By LANE BLACKMER
Capital News Service
LANSING—Political candidates in Michigan are increasingly using social media to lure potential voters and share tidbits of information.
One such medium is Facebook, which now boasts more than 500 million users, said Facebook.
The website that once was open only to users with e-mail addresses ending in “edu” now has an average user aged 44, a study by the National Association if State Chief Information Officers said. The study said 61 percent of users are 35 or older.
Other popular social media include Twitter, whose users average 39 years old, according to the survey, and YouTube, which did not have an average age listed.
Michigan is among a dozen states the study identified as “moving full speed ahead” in social media.
State political candidates began using social media seriously in the 2008 election.
Professor Cliff Lampe of the Michigan State University Department of Telecommunications, Information Studies and Media, said he’s been studying the use of social media in politics since early 2005.
“It started full-force in 2004,” he said. “It was really actively used by both parties in 2008.”
More recently, he’s seen a trend of social media use in campaigns where candidates link to news sources and pull people into looking at websites and blogs.
“They really see it as a way to micro-broadcast,” Lampe said.
Senate candidate Chuck Fellows, D-Green Oak Township, said that as a nonincumbent politician, he sought campaign advice from a friend and got a three-word answer: “Internet, Internet, Internet.”
“I use the Web and my website as a major communications device and a major vehicle in communicating my issues to the public,” he said.
Fellows links articles to his Facebook page and website and creates video blogs on YouTube.
Fellows is running against Joe Hune, R-Hamburg Township, who has Facebook and Twitter and Todd Richardson, Libertarian-Brighton, has Facebook, Twitter and MySpace.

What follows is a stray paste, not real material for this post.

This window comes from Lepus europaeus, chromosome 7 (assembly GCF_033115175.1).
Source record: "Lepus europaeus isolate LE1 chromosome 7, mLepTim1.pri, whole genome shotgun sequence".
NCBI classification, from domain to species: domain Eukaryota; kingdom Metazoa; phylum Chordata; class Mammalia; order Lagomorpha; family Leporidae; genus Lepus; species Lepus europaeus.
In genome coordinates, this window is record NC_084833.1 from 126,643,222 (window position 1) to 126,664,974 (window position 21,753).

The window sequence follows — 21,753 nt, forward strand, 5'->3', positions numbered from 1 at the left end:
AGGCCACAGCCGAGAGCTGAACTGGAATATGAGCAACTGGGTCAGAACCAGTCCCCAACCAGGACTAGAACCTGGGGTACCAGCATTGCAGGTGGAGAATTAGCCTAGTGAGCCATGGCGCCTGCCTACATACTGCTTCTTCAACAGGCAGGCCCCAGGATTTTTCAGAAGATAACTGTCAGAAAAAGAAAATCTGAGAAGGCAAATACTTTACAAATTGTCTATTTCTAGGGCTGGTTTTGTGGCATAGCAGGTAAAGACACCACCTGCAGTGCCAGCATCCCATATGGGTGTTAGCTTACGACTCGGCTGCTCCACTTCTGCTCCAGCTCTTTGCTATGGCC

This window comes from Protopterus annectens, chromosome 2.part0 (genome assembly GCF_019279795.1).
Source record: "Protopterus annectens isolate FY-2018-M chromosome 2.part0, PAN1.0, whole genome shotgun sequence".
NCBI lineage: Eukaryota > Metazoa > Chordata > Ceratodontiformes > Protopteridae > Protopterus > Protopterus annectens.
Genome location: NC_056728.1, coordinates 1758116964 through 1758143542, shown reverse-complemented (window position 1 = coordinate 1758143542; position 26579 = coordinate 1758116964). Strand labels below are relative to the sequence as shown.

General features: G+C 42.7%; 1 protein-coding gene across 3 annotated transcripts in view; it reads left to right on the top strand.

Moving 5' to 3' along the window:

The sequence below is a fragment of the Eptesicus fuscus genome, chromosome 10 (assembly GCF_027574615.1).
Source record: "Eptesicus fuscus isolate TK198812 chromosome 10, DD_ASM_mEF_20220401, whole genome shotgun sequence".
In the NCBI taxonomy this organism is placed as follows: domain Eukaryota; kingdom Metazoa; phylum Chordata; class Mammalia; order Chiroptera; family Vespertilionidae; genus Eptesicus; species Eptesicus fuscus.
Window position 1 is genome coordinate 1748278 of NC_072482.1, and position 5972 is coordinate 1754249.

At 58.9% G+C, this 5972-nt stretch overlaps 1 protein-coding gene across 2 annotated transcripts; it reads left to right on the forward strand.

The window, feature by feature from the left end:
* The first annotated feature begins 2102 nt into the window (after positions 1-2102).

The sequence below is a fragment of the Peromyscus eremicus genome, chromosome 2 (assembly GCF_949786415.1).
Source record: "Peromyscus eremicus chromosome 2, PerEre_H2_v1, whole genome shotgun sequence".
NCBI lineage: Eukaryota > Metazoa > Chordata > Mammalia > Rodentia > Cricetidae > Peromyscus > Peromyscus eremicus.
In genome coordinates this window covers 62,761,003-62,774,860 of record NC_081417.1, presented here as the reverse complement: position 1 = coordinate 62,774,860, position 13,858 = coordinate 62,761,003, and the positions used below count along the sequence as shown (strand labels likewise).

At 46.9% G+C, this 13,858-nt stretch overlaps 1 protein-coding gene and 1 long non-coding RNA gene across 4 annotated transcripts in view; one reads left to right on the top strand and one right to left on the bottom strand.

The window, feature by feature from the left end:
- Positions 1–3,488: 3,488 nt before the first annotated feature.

The importance of social media in his campaign, Fellows said, is to answer voters’ “whys” and “to allow a teachable moment.”
Rep. John Proos, R-St. Joseph, a Senate candidate, uses Facebook, Twitter and LinkedIn.
“It’s been very helpful in reaching a section of the population that we normally don’t reach,” he said.
Proos said he uses social media to help people understand his policy positions by linking to information sources and to personalize himself by discussing personal matters and posting family pictures.
“I think perhaps they’re informed in snippets,” he said.
Proos’ opponent, Scott Elliott, D-Benton Harbor, doesn’t have a campaign website.
Lampe said he doesn’t expect tweets and status updates, known as sound-bite politics, to increase political awareness or get more voters to the polls because a quick Google search can produce the same information.
“Swaying votes is more of the incentive,” Lampe said.
Fellows, however, said sound-bite politics is what he’s trying to avoid and that’s why he isn’t on Twitter.
“It gets easy to make things trivial, to simplify things,” he said.
Proos said only time will tell whether social media increases voter participation, because this is only the second time social media has been used extensively in Michigan political campaigns.
Lampe said one positive effect is that it’s much easier for voters to see information. However, because a candidate’s followers or “friends” tend to belong to the same political party, they don’t get information arguing against the candidate’s viewpoint.
“I think the real value is a citizen-to-citizen group,” he said.
© 2010, Capital News Service, Michigan State University School of Journalism. Not to be reproduced without permission.
By LANE BLACKMER